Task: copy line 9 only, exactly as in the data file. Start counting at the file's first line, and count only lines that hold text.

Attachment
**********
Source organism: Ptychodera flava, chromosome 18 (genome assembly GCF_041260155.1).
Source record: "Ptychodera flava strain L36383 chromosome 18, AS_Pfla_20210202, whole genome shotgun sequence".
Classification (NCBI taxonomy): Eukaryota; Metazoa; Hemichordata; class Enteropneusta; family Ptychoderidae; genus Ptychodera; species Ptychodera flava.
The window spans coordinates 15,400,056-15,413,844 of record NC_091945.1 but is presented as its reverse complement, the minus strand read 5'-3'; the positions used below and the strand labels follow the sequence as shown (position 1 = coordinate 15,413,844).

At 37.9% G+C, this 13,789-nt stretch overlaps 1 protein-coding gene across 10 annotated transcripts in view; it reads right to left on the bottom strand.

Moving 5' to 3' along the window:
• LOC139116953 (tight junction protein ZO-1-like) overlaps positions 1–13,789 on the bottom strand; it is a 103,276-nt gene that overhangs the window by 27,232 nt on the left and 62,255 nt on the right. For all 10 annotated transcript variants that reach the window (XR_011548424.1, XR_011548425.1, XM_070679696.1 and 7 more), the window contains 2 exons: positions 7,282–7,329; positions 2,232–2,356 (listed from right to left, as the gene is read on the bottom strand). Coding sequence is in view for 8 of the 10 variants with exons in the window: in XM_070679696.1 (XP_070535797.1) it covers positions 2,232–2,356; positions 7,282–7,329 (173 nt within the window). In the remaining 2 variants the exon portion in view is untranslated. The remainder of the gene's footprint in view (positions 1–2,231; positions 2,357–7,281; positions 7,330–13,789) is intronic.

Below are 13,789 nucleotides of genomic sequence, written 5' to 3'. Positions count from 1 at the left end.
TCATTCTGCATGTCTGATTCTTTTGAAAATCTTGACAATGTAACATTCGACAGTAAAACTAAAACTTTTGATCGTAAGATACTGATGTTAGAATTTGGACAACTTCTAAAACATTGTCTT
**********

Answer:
TCATTCTGCATGTCTGATTCTTTTGAAAATCTTGACAATGTAACATTCGACAGTAAAACTAAAACTTTTGATCGTAAGATACTGATGTTAGAATTTGGACAACTTCTAAAACATTGTCTT